Reception Model: This suggests that audiences are active rather than passive suggested by effects models. It suggests audiences can respond by ‘reading’ texts differently. Different social classes and ethnic groups draw different conclusions from the same text. Sociologist Stuart Hall identifies three different audience receptions: Dominant (hegemonic or preferred reading) in which the reader accepts the message encoded by the sender; negotiated where the reader accepts some and rejects other parts of the message and oppositional (counter hegemonic) where the reader rejects all the message. Reception theory suggests texts are polysemic- (John Fiske) and contain multiple messages which may be quite contradictory- Think of American Dad on the Fox Channel!
There are four models which try to examine how the media influences politics
The pluralist model : Rather like the pluralist view of pressure groups it see the media as a market place for competing ideas. The role of the media is to debate issues and educate the electorate. This model is optimistic and see the media a neutral, not because individual news sources are unbiased but because in a free society all view points can be heard and so non-are dominant.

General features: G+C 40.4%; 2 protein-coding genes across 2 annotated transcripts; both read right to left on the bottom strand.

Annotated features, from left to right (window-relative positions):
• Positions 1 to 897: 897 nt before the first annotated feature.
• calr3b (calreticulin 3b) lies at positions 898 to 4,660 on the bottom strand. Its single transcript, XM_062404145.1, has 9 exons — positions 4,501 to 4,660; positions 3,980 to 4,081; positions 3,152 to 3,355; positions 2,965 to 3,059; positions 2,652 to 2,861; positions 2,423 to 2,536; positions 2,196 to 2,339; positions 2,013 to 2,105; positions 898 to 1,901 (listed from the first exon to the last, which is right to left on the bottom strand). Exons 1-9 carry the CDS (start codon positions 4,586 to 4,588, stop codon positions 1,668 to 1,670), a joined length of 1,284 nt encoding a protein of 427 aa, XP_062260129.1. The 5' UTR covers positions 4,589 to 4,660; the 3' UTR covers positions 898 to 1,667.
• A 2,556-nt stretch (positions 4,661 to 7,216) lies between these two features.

The dominant-ideology model: This take the view that there is a clear bias in favour of the powerful elites- particularly those who own and control the most powerful parts of the company. They point to the powerful media groups such as News Corporation- they promote a dominant (hegemonic) ideology. This is associated with a leftist view of the media. Cultural effects theory is used to explain how this works– this approach argues media influence on its audience isn’t immediate but occurs over a long steady build up over a significant period of time. This process is sometimes known as the drip, drip, drip effect and is popular with neo-Marxists in explaining how hegemony is achieved.
The elite-values model; This sees a professional elite of journalists and editors who promote values of left wing-liberalism. Conservative critics of the BBC regularly see a bias of this kind.
Both the dominant ideology model and elites model see the media as a powerful influence on opinion. You might note Trump’s complaints about an unfair press and fake news which he blames on the liberal elite.